Double tails

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Double tails
Campodea redii.jpg

Double tails ( diplura )

Over trunk : Molting animals (Ecdysozoa)
Trunk : Arthropod (arthropoda)
Superclass : Six-footed (Hexapoda)
Class : Sackkiefler (Entognatha)
Order : Double tails
Scientific name
Borner , 1904

The double tails (Diplura) are an order of the six-footed . Of the 500 known species of the group, 15 are also common in Central Europe. Most species are 2 to 5 mm long, the Australian species Heterojapyx gallardi reaches a total length of almost 58 mm.

The main distribution have the double tails in the tropics and subtropics.

Double tails live in the ground as well as under stones, leaves or pieces of bark. Some species can also be found in the moss, others are cave animals . Generally they love moisture and are shy of light . The members of the Japygidae hunt springtails and live accordingly predatory, other species within the double tails feed on organic material in the soil or on fungal threads .

Anatomy of the double tails

The body of the double tails consists of more or less similar segments, with the first three segments after the head (thorax), as with all six-legged animals. The antennae of the animals are multi-limbed and consist of limbs, which are all provided with muscles (limb antenna). Eyes are completely absent from the double tails. The mouth parts are in a bag-like (entognathen) structure of the head and are pointed or scraping organs converted.

The abdomen (abdomen) of the animals consists of 10 segments, the first 7 individual segments still bearing remnants of the extremities originally present on all segments. The leftovers are called styli. On the last segment there are two very well-developed and mostly thread-shaped tail appendages cerci , which in the Japygidae are transformed into strong, single-link pincers. In the Projapygidae and some other groups, the cerci are very short and palpate.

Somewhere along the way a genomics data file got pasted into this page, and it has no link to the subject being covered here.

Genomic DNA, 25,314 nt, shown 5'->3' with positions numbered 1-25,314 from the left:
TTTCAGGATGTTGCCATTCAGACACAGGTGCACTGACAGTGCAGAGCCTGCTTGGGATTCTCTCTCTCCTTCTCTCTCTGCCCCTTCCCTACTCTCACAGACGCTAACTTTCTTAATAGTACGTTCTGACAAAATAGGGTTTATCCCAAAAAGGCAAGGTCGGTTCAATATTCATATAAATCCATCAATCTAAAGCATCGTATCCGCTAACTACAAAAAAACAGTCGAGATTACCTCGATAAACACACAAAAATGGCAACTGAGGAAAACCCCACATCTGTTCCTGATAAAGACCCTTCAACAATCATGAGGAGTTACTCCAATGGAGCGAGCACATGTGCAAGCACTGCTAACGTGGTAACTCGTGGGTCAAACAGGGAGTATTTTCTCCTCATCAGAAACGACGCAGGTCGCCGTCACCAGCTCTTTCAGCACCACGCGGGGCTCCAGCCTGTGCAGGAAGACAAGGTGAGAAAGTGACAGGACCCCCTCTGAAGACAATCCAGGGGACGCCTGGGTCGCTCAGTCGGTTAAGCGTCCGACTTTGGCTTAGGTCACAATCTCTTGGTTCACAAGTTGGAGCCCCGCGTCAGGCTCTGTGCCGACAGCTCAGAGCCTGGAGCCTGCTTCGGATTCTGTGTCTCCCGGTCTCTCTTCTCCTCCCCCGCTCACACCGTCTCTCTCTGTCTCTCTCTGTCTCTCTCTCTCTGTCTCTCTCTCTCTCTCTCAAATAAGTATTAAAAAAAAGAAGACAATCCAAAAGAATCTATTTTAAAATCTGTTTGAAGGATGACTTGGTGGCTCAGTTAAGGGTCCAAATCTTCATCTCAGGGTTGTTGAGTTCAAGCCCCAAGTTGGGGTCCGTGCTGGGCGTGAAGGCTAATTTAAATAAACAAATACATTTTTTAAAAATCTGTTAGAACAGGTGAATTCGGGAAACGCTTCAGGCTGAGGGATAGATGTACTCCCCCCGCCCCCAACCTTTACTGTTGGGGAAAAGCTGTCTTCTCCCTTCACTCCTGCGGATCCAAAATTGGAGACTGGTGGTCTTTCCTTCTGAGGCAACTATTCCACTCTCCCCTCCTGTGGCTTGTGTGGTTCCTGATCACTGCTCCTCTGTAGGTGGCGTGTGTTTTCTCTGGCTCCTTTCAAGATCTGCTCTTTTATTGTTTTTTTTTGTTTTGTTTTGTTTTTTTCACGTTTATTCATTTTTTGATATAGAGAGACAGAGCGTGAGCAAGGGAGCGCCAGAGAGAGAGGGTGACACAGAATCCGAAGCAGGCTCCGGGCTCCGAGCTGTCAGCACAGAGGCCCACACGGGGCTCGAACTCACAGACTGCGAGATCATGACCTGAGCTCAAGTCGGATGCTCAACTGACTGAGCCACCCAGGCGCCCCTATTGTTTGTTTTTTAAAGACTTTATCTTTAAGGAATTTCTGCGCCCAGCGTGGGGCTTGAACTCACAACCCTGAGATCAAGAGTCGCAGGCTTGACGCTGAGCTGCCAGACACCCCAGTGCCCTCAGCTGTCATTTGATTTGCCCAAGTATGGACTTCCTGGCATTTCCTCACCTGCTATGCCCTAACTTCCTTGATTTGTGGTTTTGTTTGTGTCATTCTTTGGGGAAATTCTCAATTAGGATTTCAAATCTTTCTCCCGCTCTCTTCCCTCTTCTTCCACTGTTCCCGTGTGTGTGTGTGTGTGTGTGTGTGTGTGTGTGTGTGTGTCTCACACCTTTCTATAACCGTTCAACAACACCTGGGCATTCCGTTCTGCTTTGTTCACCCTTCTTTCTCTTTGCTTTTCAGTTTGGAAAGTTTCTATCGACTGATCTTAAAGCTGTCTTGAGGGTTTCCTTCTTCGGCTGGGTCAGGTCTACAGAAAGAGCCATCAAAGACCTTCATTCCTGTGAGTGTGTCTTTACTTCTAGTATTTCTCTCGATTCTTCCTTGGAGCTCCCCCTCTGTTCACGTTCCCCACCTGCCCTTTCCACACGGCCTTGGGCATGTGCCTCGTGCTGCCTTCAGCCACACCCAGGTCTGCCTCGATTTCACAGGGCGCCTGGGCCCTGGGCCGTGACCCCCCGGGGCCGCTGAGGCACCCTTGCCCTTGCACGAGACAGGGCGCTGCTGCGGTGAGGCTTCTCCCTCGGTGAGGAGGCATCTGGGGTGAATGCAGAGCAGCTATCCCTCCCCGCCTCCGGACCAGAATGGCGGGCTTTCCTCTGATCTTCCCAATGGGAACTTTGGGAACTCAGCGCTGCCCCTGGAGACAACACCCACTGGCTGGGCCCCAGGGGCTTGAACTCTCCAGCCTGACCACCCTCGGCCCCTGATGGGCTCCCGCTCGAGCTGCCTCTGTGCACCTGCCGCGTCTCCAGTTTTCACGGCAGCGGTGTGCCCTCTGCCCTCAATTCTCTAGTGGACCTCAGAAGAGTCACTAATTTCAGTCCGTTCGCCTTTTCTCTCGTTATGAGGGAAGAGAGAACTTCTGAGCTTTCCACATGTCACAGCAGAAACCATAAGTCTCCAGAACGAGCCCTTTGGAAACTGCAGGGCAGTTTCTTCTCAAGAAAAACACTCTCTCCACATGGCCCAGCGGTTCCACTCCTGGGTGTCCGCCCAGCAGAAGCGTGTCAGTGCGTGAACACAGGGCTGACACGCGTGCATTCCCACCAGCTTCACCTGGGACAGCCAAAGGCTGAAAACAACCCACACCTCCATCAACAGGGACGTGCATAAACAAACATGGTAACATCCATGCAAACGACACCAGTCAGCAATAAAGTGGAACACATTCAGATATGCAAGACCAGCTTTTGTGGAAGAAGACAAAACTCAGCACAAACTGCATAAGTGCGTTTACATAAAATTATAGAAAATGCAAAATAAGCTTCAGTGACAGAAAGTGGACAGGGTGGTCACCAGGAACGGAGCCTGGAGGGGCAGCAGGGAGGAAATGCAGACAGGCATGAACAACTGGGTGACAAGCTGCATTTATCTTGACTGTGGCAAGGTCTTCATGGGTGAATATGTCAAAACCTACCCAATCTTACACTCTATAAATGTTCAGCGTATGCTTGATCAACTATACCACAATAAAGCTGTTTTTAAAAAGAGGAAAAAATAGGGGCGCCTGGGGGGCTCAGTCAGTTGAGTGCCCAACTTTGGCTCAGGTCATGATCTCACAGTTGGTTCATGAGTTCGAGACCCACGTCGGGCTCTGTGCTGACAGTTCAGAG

Reproduction and development

The sperm are transferred indirectly in the double tails. The male releases a stalked sperm packet ( spermatophore ), which is ingested by a female. The eggs are laid as egg balls in small burrows, whereby these are hung on a thread in some representatives of the Campodeidae. Some species of the Japygidae guard the eggs and the young ( brood care ).

Position of the double tails in the phylogenetic system

The position of the double tails within the six-footed is not fully understood.

The most common classification of the double tails is that within a common group with the springtails and leg tinkers as sack-paws (Entognatha). The reason for this taxon formation is the mouth pocket in which the mouthparts are located and which is present in all three groups. These Sackkiefler are compared to the free jaws (Ectognatha) or insects as a sister group .

According to an alternative hypothesis (Kukalová-Peck (1987)), the Diplura alone could also be viewed as a sister group of insects, while a common taxon called Ellipura could in turn be viewed as a sister group of these two groups. The evolutionary different number of leg parts that are fused with the abdominal plates of the abdomen is regarded as the basic characteristic here. This feature and thus the hypothesis are very controversial.


  • Bernhard Klausnitzer: Diplura, double tails. In Westheide, Rieger (Hrsg.): Special zoology part 1: single-cell and invertebrate animals. Gustav Fischer Verlag, Stuttgart, Jena 1997; Pages 620-621.

Web links

Commons : Diplura  - collection of images, videos and audio files